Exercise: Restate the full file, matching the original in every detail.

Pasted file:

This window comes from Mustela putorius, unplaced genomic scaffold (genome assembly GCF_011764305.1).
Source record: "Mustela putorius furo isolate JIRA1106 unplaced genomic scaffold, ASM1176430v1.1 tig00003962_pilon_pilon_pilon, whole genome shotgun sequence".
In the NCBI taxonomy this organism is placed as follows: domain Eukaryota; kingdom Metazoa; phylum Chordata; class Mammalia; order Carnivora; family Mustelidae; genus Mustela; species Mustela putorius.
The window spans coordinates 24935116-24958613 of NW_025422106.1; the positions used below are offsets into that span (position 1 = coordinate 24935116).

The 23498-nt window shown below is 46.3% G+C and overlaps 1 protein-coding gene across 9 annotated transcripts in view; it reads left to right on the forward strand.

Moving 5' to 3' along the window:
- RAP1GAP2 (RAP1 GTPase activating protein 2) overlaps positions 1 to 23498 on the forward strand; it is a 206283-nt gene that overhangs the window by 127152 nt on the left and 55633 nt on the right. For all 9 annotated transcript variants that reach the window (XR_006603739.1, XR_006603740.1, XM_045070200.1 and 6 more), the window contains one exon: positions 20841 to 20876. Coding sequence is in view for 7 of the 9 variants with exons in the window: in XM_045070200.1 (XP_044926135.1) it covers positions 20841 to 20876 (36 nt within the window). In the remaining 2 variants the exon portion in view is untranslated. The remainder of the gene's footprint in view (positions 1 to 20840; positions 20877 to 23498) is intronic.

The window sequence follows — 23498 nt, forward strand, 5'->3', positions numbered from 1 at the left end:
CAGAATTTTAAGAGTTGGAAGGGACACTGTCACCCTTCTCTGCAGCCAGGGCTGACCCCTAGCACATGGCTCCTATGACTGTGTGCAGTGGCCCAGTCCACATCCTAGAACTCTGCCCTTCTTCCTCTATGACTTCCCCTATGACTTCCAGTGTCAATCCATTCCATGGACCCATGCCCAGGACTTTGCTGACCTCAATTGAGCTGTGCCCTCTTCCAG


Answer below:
This window comes from Mustela putorius, unplaced genomic scaffold (genome assembly GCF_011764305.1).
Source record: "Mustela putorius furo isolate JIRA1106 unplaced genomic scaffold, ASM1176430v1.1 tig00003962_pilon_pilon_pilon, whole genome shotgun sequence".
In the NCBI taxonomy this organism is placed as follows: domain Eukaryota; kingdom Metazoa; phylum Chordata; class Mammalia; order Carnivora; family Mustelidae; genus Mustela; species Mustela putorius.
The window spans coordinates 24935116-24958613 of NW_025422106.1; the positions used below are offsets into that span (position 1 = coordinate 24935116).

The 23498-nt window shown below is 46.3% G+C and overlaps 1 protein-coding gene across 9 annotated transcripts in view; it reads left to right on the forward strand.

Moving 5' to 3' along the window:
- RAP1GAP2 (RAP1 GTPase activating protein 2) overlaps positions 1 to 23498 on the forward strand; it is a 206283-nt gene that overhangs the window by 127152 nt on the left and 55633 nt on the right. For all 9 annotated transcript variants that reach the window (XR_006603739.1, XR_006603740.1, XM_045070200.1 and 6 more), the window contains one exon: positions 20841 to 20876. Coding sequence is in view for 7 of the 9 variants with exons in the window: in XM_045070200.1 (XP_044926135.1) it covers positions 20841 to 20876 (36 nt within the window). In the remaining 2 variants the exon portion in view is untranslated. The remainder of the gene's footprint in view (positions 1 to 20840; positions 20877 to 23498) is intronic.

The window sequence follows — 23498 nt, forward strand, 5'->3', positions numbered from 1 at the left end:
CAGAATTTTAAGAGTTGGAAGGGACACTGTCACCCTTCTCTGCAGCCAGGGCTGACCCCTAGCACATGGCTCCTATGACTGTGTGCAGTGGCCCAGTCCACATCCTAGAACTCTGCCCTTCTTCCTCTATGACTTCCCCTATGACTTCCAGTGTCAATCCATTCCATGGACCCATGCCCAGGACTTTGCTGACCTCAATTGAGCTGTGCCCTCTTCCAG